After a recent beverage shoot I did, I realized that I really needed to invest on my future clients and give them some more choices with my fake ice. Though the ones I have are pretty expensive (from Trengrove) , it just gave me the chills to realize that I may not be able to handle other beverage shoots that require a lot of fake ice because I only have 4 very good ice cubes and 5 ice chips in my collection.
I went online and found a few good places that specialize on prop ice alone, I also got some el-cheapo ones for shoots that won’t really do closeups on the glass. Though there are some tutorials out there on how to make fake ice, I would still recommend leaving it to the professionals when it comes to these things, the DIY fake ice doesn’t give the same ice clarity in my opinion, unless you really work with resin or acrylic.
Price of fake ice can range from $2 – 70 dollars each, if you live in the US, you can rent some from $4-10 each. I’m just lucky that my dad decided to let me keep his a few years back since I was doing a lot of beverages at that time (these are the most expensive ones in my collection). These beauties are hand-made and hand polished blocks of good size, I was also able to acquire one more since 4 pieces simply aren’t enough to fill a bigger glass. They are still on their way to my house from the US. Today, these babies sell at Trengrove for about $40 each, it’s just crazy, but that’s why all these whiskey and cognac commercials pay big bucks to get good looking ice props that would compliment their high class drinks.
I was able to source out fake FLOATING ice, by an ice prop shop in New York City. I haven’t used it still, but I am saving this for a client who will probably want a more natural looking ice vs my totally 007 type. These are pretty rare, the next kinds of floating ice I know from Trengrove, they are $70 each and made from glass…really expensive! But someday, I’m thinking of having at least 3 in my collection. Clients love options.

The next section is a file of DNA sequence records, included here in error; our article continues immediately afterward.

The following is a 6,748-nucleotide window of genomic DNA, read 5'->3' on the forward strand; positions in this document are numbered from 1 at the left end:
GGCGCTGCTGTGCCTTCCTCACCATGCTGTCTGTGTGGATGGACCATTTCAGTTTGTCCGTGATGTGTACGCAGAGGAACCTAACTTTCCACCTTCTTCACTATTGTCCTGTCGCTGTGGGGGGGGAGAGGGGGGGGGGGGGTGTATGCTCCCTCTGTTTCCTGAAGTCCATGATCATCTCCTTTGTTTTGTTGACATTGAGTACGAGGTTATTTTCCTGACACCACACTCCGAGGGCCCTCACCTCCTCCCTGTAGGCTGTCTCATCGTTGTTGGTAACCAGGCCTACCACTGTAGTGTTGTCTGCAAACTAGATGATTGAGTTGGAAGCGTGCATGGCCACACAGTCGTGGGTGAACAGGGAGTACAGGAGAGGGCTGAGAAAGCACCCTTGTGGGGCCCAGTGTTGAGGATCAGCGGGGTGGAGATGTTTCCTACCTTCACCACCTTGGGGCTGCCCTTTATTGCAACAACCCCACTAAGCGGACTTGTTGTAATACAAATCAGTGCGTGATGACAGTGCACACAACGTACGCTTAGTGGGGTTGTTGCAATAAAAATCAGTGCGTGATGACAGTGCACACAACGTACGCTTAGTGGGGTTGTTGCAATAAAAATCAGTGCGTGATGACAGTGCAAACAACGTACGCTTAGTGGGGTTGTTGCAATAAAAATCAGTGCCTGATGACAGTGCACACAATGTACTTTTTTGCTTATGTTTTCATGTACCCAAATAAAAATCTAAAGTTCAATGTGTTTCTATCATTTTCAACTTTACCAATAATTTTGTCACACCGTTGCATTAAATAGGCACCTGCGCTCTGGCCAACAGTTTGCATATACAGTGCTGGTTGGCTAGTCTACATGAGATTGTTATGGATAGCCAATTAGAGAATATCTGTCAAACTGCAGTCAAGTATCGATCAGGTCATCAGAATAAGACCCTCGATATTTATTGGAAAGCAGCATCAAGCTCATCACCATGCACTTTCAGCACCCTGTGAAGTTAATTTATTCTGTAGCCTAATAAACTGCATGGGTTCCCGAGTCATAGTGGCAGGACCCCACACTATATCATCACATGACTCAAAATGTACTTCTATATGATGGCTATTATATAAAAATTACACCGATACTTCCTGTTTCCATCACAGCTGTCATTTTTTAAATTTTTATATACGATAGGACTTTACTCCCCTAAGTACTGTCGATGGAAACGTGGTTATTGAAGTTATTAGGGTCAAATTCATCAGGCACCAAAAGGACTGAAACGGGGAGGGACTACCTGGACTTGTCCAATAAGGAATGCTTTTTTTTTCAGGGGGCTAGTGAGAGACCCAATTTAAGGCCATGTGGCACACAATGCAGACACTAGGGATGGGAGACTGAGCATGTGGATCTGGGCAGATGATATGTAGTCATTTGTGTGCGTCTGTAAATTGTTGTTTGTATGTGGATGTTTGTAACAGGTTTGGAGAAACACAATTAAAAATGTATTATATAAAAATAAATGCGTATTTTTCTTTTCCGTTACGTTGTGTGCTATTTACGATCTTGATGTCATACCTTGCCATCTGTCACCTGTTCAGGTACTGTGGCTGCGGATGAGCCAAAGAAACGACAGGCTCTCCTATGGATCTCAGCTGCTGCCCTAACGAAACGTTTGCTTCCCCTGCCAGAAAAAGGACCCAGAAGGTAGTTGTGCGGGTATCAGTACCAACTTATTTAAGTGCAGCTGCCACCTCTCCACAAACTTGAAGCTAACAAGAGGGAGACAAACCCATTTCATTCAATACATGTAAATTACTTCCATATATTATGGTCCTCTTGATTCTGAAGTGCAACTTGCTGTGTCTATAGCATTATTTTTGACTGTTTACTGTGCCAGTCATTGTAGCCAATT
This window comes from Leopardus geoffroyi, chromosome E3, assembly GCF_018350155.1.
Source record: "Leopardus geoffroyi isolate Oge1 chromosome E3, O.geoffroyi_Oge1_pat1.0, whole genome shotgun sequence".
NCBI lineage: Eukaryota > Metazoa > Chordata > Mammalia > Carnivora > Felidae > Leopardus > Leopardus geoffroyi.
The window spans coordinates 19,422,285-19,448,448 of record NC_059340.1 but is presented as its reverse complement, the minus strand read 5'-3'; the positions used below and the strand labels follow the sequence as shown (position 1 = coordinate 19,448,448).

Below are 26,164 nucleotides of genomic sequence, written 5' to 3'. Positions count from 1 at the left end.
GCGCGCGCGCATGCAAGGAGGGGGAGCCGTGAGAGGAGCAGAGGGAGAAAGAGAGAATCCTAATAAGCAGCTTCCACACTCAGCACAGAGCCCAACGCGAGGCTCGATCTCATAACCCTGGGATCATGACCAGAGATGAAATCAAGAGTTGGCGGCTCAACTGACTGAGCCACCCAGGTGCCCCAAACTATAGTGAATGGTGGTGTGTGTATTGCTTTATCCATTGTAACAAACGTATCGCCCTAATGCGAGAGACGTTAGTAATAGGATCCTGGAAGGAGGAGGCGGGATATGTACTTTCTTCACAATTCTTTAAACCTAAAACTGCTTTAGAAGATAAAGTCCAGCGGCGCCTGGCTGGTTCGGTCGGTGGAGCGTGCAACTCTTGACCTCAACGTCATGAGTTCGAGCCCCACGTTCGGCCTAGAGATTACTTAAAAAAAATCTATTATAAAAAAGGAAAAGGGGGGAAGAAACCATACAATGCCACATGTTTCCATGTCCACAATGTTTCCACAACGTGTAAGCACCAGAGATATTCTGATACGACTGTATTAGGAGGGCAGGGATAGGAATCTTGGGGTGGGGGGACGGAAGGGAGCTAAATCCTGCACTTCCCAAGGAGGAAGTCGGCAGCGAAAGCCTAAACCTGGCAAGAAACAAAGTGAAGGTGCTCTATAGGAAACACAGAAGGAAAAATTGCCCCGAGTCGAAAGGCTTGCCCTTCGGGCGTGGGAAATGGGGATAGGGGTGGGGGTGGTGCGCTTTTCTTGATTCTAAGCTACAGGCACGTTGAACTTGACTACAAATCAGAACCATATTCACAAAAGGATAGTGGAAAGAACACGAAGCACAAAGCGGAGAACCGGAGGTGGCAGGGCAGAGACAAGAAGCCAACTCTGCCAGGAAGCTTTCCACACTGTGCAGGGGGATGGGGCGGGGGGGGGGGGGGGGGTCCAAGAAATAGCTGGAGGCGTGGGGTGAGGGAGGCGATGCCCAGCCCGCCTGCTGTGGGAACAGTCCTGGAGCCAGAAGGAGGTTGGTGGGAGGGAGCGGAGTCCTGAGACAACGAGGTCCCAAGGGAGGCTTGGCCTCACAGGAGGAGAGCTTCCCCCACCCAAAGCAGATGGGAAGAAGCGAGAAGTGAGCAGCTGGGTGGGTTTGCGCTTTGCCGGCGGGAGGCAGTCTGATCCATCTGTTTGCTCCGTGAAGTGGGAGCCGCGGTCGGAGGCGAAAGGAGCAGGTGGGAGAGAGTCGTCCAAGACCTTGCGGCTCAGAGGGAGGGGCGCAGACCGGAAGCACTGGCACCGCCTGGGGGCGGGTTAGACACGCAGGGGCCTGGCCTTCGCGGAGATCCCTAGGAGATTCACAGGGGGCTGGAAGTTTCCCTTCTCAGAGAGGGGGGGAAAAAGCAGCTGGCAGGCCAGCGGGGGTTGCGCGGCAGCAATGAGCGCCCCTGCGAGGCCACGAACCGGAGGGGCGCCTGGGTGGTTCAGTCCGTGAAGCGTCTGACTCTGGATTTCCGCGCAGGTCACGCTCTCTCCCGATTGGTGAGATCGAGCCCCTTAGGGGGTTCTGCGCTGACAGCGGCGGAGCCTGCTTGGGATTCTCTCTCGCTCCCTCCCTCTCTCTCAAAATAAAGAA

I was also able to buy the el-cheapo ones for non-closeups on glass (i know some clients would settle for something like this here since it is quite difficult to find prop ice for photography) but surely, for a beverage client, I wouldn’t recommend these because they just look too “machine made” in my opinion, these guys can be on the background or inside some slightly cloudy drinks.
I was also able to find a very nice and clear fake with bubbles in it, it does look quite interesting in a glass. I find them quite beautiful and the clarity is just amazing. The bubbles give a nice added texture.
I also fell victim to something that looked big and got to my home in little small chunks (although they did say that these ones also float, they’re just not big enough for a conventional glass).
And I also found jumbo versions I’m hoping to use for pitcher drinks someday.
I really am excited to get more beverage clients now that the beverage book I styled won the gourmand book awards. Another thing I love about my job is finding something beautiful and being able to use it for a client’s shoot and they will just be as excited as I am. I am starting to get addicted to all this fake ice, I’m hoping to get some more soon.